今敏 -- 1963年10月12日 - 2010年8月24日
Satoshi Kon -- October 12, 1963 - August 24, 2010
Satoshi Kon, the famous anime director, died from pancreatic cancer this Tuesday, that is, August 24, 2010, at the age of 46. His work has always been some of my favorite, so I have decided to give a brief recount of his work in memory of him. I do not know much about his work as animator or other roles, so I will focus on his directorial work. To be even more specific, I will discuss his work which I have seen; this includes everything except the 2004 series Paranoia Agent.
Perfect Blue (1997)
Perfect Blue was Kon-sensei’s directorial debut. Based on a novel by Yoshikazu Takeuchi, this film is a psychological thriller that can cause quite a shock. This film is not for the weak-hearted. There are some pretty disturbing things in this movie: its story revolves around a pop star who decides to become an actress, but then she begins to be stalked by a dangerous person. Kon-sensei’s films often have a way of bending reality, and Perfect Blue does so by including the main character’s seeming second personality. The movie can be a bit confusing at times, and there are some fairly disturbing scenes in it, but it’s a well-made and fascinating film. I’d personally give it probably an 8/10.
An interesting fact about this film: it was a prime source of inspiration for the film Requiem for a Dream. In fact, it was so inspiring that the director of the previous-mentioned film, Darren Aronofsky, bought the rights for Perfect Blue so he could recreate one scene, shot-for-shot, where a character is sitting in a bathtub, sticks her head underwater, and screams silently, releasing a flow of bubbles.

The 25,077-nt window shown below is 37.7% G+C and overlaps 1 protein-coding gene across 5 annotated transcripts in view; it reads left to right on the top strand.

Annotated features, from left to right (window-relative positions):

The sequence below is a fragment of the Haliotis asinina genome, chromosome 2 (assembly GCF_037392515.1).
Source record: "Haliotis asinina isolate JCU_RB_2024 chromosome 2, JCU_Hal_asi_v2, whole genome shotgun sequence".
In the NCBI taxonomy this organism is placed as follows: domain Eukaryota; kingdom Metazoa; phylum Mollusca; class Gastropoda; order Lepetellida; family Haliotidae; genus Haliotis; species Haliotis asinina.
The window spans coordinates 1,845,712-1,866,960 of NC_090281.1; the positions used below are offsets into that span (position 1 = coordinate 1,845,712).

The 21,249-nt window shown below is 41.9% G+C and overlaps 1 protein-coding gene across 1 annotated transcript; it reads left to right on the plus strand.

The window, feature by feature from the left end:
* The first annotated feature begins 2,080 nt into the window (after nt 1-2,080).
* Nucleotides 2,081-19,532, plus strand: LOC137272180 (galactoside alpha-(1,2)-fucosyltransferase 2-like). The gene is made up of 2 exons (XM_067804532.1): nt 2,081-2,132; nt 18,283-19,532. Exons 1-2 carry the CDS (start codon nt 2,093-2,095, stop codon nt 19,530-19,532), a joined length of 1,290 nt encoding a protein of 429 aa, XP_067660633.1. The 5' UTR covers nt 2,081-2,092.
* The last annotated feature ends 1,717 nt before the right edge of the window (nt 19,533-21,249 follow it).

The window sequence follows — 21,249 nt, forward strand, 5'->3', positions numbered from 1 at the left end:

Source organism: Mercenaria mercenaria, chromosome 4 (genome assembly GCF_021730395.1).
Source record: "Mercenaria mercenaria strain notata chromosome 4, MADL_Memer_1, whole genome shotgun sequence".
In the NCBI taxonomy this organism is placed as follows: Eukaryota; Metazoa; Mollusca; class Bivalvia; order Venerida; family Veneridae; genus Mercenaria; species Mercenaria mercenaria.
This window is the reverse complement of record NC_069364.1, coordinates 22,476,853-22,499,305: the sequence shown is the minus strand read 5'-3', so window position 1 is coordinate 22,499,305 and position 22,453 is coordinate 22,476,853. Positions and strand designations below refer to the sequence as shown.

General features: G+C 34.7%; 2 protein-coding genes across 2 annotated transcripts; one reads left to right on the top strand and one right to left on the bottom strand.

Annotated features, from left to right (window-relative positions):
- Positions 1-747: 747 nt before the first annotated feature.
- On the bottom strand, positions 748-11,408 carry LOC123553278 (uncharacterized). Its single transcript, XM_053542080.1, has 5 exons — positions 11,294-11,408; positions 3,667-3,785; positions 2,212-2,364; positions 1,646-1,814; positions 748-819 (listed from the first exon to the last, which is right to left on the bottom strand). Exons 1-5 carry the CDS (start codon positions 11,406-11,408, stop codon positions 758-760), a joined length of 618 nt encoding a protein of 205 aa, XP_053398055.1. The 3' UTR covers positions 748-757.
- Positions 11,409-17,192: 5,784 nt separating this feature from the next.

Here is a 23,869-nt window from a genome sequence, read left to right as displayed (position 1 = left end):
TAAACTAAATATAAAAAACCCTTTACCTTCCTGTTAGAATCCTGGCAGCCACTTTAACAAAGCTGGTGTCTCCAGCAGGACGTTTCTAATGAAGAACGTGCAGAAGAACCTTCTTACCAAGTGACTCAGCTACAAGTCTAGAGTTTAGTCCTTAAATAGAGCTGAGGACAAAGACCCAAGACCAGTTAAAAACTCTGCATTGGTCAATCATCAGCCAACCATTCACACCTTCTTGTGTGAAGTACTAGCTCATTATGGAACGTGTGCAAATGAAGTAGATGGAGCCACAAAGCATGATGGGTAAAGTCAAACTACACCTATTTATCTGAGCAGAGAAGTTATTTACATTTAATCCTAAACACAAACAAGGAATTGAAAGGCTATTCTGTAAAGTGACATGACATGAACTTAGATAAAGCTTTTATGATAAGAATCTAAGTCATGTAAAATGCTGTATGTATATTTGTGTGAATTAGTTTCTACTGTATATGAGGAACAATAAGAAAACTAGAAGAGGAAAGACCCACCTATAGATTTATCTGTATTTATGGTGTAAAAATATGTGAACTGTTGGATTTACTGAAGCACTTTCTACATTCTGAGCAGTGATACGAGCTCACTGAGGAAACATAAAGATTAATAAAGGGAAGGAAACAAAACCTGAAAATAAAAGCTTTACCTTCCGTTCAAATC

Millennium Actress (2001)
Kon-sensei’s sophomoric directorial effort is, in my humble opinion, a brilliant film. Unlike the previous work, which was adapted from a novel, Millennium Actress is an original story created by Kon-sensei, who (as in many of his works) helped write the screenplay. It tells the story of a pair of reporters who get an exclusive interview with an old former actress as a memorial to the company she usually worked with, which was closing its doors for good. The actress explains her life story and her acting roles; the two mesh together so well that it can often be difficult to tell if you’re watching her life or one of her movies. That’s how Kon-sensei messes with reality in this film. It’s a beautifully-made and powerful film (which is sadly the only of Kon-sensei’s films with is out of print, even though I think it won the most awards). The animation is a large step up from Perfect Blue (a 4-year gap can allow that), and the music is wonderful. Susumu Hirasawa, a somewhat eccentric Japanese musician whose music is best described as electronic, was signed on to create the music for the film, and his style fits perfectly with Kon-sensei’s (which leads to his work on another of his films later on). This film also offers much food for thought on the topics of infatuation and love, along with some bits about fame (which is a more prominent theme in Perfect Blue). I need to watch it again, but I’d probably give Millennium Actress a 10/10. I have a feeling many will remember it as Kon-sensei’s best film.
Tokyo Godfathers (2003)